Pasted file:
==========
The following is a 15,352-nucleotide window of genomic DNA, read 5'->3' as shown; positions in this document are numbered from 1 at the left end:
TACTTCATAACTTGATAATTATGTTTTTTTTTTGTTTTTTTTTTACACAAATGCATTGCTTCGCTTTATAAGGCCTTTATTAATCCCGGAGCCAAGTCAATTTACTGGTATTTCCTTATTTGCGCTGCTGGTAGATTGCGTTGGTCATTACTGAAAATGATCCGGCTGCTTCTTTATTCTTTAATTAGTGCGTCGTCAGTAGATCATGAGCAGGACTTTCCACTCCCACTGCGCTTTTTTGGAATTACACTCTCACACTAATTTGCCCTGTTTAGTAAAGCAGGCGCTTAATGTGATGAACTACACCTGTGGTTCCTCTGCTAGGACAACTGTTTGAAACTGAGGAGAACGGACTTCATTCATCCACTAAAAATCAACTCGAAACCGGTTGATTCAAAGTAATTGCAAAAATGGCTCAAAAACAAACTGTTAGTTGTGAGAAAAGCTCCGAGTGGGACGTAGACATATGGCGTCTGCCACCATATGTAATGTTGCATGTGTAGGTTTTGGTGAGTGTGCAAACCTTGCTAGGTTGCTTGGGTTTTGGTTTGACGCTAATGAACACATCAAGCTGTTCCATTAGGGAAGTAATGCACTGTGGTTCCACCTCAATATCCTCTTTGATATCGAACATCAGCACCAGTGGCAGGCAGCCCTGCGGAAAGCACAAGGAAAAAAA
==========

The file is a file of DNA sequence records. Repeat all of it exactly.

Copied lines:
The following is a 15,352-nucleotide window of genomic DNA, read 5'->3' as shown; positions in this document are numbered from 1 at the left end:
TACTTCATAACTTGATAATTATGTTTTTTTTTTGTTTTTTTTTTACACAAATGCATTGCTTCGCTTTATAAGGCCTTTATTAATCCCGGAGCCAAGTCAATTTACTGGTATTTCCTTATTTGCGCTGCTGGTAGATTGCGTTGGTCATTACTGAAAATGATCCGGCTGCTTCTTTATTCTTTAATTAGTGCGTCGTCAGTAGATCATGAGCAGGACTTTCCACTCCCACTGCGCTTTTTTGGAATTACACTCTCACACTAATTTGCCCTGTTTAGTAAAGCAGGCGCTTAATGTGATGAACTACACCTGTGGTTCCTCTGCTAGGACAACTGTTTGAAACTGAGGAGAACGGACTTCATTCATCCACTAAAAATCAACTCGAAACCGGTTGATTCAAAGTAATTGCAAAAATGGCTCAAAAACAAACTGTTAGTTGTGAGAAAAGCTCCGAGTGGGACGTAGACATATGGCGTCTGCCACCATATGTAATGTTGCATGTGTAGGTTTTGGTGAGTGTGCAAACCTTGCTAGGTTGCTTGGGTTTTGGTTTGACGCTAATGAACACATCAAGCTGTTCCATTAGGGAAGTAATGCACTGTGGTTCCACCTCAATATCCTCTTTGATATCGAACATCAGCACCAGTGGCAGGCAGCCCTGCGGAAAGCACAAGGAAAAAAA